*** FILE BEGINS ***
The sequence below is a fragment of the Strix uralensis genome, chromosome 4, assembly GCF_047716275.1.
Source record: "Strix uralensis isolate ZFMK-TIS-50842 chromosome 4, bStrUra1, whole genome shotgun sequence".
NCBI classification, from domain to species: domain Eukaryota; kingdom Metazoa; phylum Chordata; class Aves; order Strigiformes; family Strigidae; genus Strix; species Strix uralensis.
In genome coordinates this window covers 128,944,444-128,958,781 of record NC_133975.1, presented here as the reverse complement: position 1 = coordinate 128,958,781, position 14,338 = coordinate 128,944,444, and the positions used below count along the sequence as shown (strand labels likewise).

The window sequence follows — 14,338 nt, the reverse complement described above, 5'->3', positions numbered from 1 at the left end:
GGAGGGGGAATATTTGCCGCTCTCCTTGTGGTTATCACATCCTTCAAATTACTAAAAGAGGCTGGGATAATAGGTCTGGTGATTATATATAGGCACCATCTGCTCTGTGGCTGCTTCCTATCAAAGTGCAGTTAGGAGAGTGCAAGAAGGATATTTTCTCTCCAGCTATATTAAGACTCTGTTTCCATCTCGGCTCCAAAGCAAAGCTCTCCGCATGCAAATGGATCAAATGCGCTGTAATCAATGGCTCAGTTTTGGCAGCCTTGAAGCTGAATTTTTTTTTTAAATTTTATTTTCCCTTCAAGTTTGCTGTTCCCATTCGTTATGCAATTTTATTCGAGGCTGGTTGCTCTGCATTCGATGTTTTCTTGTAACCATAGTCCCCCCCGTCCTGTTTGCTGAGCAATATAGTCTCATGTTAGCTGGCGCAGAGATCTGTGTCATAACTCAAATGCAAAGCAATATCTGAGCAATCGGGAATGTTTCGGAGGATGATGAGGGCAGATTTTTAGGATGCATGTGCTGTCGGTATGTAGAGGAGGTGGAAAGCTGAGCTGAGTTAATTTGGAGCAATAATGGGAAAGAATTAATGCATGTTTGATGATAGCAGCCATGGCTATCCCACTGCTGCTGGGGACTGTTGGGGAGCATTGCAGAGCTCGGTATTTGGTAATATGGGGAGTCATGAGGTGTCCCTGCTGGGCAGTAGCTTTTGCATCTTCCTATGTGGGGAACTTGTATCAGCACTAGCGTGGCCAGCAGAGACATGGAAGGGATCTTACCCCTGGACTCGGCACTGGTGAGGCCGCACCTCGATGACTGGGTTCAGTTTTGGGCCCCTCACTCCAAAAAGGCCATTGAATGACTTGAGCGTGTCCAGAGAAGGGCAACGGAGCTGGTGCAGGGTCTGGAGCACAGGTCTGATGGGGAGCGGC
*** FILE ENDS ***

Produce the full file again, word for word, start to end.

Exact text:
The sequence below is a fragment of the Strix uralensis genome, chromosome 4, assembly GCF_047716275.1.
Source record: "Strix uralensis isolate ZFMK-TIS-50842 chromosome 4, bStrUra1, whole genome shotgun sequence".
NCBI classification, from domain to species: domain Eukaryota; kingdom Metazoa; phylum Chordata; class Aves; order Strigiformes; family Strigidae; genus Strix; species Strix uralensis.
In genome coordinates this window covers 128,944,444-128,958,781 of record NC_133975.1, presented here as the reverse complement: position 1 = coordinate 128,958,781, position 14,338 = coordinate 128,944,444, and the positions used below count along the sequence as shown (strand labels likewise).

The window sequence follows — 14,338 nt, the reverse complement described above, 5'->3', positions numbered from 1 at the left end:
GGAGGGGGAATATTTGCCGCTCTCCTTGTGGTTATCACATCCTTCAAATTACTAAAAGAGGCTGGGATAATAGGTCTGGTGATTATATATAGGCACCATCTGCTCTGTGGCTGCTTCCTATCAAAGTGCAGTTAGGAGAGTGCAAGAAGGATATTTTCTCTCCAGCTATATTAAGACTCTGTTTCCATCTCGGCTCCAAAGCAAAGCTCTCCGCATGCAAATGGATCAAATGCGCTGTAATCAATGGCTCAGTTTTGGCAGCCTTGAAGCTGAATTTTTTTTTTAAATTTTATTTTCCCTTCAAGTTTGCTGTTCCCATTCGTTATGCAATTTTATTCGAGGCTGGTTGCTCTGCATTCGATGTTTTCTTGTAACCATAGTCCCCCCCGTCCTGTTTGCTGAGCAATATAGTCTCATGTTAGCTGGCGCAGAGATCTGTGTCATAACTCAAATGCAAAGCAATATCTGAGCAATCGGGAATGTTTCGGAGGATGATGAGGGCAGATTTTTAGGATGCATGTGCTGTCGGTATGTAGAGGAGGTGGAAAGCTGAGCTGAGTTAATTTGGAGCAATAATGGGAAAGAATTAATGCATGTTTGATGATAGCAGCCATGGCTATCCCACTGCTGCTGGGGACTGTTGGGGAGCATTGCAGAGCTCGGTATTTGGTAATATGGGGAGTCATGAGGTGTCCCTGCTGGGCAGTAGCTTTTGCATCTTCCTATGTGGGGAACTTGTATCAGCACTAGCGTGGCCAGCAGAGACATGGAAGGGATCTTACCCCTGGACTCGGCACTGGTGAGGCCGCACCTCGATGACTGGGTTCAGTTTTGGGCCCCTCACTCCAAAAAGGCCATTGAATGACTTGAGCGTGTCCAGAGAAGGGCAACGGAGCTGGTGCAGGGTCTGGAGCACAGGTCTGATGGGGAGCGGC